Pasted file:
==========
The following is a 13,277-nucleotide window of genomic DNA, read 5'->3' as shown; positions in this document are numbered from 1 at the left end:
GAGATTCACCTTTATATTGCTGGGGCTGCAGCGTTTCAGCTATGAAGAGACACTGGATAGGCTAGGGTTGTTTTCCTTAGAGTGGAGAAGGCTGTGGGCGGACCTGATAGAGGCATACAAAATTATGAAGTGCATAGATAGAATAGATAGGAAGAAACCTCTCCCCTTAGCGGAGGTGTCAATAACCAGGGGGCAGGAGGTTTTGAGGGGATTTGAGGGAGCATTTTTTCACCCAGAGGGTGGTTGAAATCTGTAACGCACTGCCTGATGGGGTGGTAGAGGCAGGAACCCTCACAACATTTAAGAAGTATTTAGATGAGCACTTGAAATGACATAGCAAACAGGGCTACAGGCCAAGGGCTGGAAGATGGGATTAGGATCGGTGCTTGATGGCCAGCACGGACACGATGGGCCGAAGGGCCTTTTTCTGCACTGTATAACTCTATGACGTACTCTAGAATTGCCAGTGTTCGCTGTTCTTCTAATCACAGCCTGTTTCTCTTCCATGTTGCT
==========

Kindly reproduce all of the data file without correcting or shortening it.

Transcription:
The following is a 13,277-nucleotide window of genomic DNA, read 5'->3' as shown; positions in this document are numbered from 1 at the left end:
GAGATTCACCTTTATATTGCTGGGGCTGCAGCGTTTCAGCTATGAAGAGACACTGGATAGGCTAGGGTTGTTTTCCTTAGAGTGGAGAAGGCTGTGGGCGGACCTGATAGAGGCATACAAAATTATGAAGTGCATAGATAGAATAGATAGGAAGAAACCTCTCCCCTTAGCGGAGGTGTCAATAACCAGGGGGCAGGAGGTTTTGAGGGGATTTGAGGGAGCATTTTTTCACCCAGAGGGTGGTTGAAATCTGTAACGCACTGCCTGATGGGGTGGTAGAGGCAGGAACCCTCACAACATTTAAGAAGTATTTAGATGAGCACTTGAAATGACATAGCAAACAGGGCTACAGGCCAAGGGCTGGAAGATGGGATTAGGATCGGTGCTTGATGGCCAGCACGGACACGATGGGCCGAAGGGCCTTTTTCTGCACTGTATAACTCTATGACGTACTCTAGAATTGCCAGTGTTCGCTGTTCTTCTAATCACAGCCTGTTTCTCTTCCATGTTGCT